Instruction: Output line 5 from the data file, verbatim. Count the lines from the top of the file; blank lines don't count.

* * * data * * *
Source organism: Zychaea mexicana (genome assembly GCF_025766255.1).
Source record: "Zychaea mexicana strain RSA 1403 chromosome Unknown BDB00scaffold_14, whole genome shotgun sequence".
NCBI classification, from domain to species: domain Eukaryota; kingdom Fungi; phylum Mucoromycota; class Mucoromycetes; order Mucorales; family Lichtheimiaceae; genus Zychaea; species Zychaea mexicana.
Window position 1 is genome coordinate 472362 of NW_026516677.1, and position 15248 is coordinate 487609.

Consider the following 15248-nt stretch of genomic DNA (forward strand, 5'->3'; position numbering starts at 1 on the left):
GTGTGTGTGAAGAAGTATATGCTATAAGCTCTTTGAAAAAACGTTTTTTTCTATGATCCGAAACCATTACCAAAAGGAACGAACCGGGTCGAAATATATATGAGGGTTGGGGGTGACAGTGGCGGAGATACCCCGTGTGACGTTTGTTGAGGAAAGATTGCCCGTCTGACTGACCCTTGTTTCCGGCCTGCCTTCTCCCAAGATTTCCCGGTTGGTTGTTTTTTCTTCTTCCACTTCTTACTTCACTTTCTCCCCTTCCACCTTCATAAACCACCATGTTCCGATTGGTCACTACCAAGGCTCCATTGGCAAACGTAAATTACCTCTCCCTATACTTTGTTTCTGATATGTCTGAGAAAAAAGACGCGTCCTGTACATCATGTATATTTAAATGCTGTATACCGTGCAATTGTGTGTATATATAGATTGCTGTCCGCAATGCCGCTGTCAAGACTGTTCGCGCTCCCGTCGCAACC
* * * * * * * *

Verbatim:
Consider the following 15248-nt stretch of genomic DNA (forward strand, 5'->3'; position numbering starts at 1 on the left):